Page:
Oahu on $250 per Day

Destinations, Hawaii, North America, United States — By on June 8, 2010 at 6:00 am

By Molly Fergus
Deputy Editor, Travel News

Hawaii’s always been sort of low on my must-visit list. Not because I didn’t want to see the islands’ lush volcanoes and pristine surf, but because the 10-hour flight and fat price tag to visit the country’s 50th state just never seemed doable on my entry-level salary.

But, shame on me, I never actually priced a getaway to the islands, arguably the most foreign destination within the U.S. So when the Oahu Visitors Bureau invited me to check out the most populated isle in the state, I was delighted to discover that jetting across the Pacific doesn’t take that many greenbacks. In fact, I’ve figured out a way for two people to plan a seven-day trip on less than $250 a person per day (on average, including the flight). After all, once you’re there, watching surfers catch Waikiki waves is always free.

Sleep at Aqua Bamboo and Spa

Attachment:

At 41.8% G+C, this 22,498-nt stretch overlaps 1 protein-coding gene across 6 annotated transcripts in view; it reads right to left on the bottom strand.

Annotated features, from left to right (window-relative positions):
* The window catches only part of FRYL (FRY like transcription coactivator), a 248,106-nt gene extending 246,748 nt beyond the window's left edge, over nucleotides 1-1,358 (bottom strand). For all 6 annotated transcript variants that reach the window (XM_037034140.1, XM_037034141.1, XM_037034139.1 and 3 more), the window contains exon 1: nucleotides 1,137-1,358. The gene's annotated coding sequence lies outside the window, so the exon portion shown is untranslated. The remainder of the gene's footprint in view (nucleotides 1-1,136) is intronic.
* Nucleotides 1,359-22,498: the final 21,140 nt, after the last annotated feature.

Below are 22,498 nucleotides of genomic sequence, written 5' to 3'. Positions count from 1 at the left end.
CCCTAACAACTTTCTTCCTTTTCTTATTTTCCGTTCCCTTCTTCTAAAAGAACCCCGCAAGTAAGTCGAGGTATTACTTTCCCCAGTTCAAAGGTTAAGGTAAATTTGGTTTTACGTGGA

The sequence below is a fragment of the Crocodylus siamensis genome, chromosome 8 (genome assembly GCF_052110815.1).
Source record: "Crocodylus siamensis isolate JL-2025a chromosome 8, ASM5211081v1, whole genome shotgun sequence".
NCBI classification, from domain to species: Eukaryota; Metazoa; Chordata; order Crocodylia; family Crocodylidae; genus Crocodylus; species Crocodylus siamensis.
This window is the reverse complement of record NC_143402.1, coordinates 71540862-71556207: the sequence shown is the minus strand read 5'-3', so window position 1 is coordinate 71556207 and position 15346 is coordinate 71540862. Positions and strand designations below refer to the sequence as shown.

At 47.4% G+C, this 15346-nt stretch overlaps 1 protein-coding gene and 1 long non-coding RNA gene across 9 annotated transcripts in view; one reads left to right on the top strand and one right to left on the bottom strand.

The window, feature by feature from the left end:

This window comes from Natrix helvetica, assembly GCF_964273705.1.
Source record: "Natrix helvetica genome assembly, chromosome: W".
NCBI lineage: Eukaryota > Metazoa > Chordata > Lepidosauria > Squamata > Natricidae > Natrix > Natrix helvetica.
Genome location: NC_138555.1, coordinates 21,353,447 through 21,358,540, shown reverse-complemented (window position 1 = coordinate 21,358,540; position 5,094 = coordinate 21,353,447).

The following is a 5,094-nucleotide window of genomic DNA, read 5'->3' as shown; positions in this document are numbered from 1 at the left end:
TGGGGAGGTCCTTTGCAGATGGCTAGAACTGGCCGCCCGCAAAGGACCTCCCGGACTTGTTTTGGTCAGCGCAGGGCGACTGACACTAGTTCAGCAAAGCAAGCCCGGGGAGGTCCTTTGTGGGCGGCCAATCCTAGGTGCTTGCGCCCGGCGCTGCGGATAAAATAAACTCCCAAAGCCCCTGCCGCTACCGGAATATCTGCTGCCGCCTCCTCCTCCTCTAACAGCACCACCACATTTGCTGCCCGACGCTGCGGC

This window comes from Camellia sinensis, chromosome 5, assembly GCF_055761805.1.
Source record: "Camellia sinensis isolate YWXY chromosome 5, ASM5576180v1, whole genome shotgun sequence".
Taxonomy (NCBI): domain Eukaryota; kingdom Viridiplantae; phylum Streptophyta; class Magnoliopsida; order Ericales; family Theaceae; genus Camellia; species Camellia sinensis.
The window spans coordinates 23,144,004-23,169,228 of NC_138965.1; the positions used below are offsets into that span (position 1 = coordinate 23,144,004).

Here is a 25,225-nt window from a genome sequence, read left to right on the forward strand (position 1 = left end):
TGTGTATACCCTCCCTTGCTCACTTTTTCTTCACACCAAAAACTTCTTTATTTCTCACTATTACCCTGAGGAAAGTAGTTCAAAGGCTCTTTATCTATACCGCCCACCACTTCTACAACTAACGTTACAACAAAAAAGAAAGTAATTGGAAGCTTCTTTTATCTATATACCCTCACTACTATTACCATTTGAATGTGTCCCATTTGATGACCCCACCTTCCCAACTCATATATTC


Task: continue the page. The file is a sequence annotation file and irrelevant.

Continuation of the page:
Name brand mega-resorts and ritzy luxury hotels line the crowded Waikiki beachfront – the first in the country built specifically to attract tourists – but it’s the small boutique hotels that score big in terms of value and personality. Tucked just two blocks away from Waikiki, this just-renovated, 93-room property boasts all the fixings for a relaxing stay: walking distance to most major Honolulu attractions; private balconies, or lanais, in most rooms; a small saltwater swimming pool and hot tub onsite; a day spa with signature Hawaiian treatments (the Lomi Lomi is on my list for any repeat visits); free breakfast; a complimentary cocktail reception midweek; and a younger, hipper clientele than some of the family-dominated resorts nearby.
; guestrooms starting at $55 per person each night, based on double occupancy

Splurge on Hawaiian Fire Surf School Lessons
Let’s be real: If there’s one activity worth spending money on in Hawaii, it’s learning to surf. And that investment is doubly justified when said instructors are hunky island firemen (and women).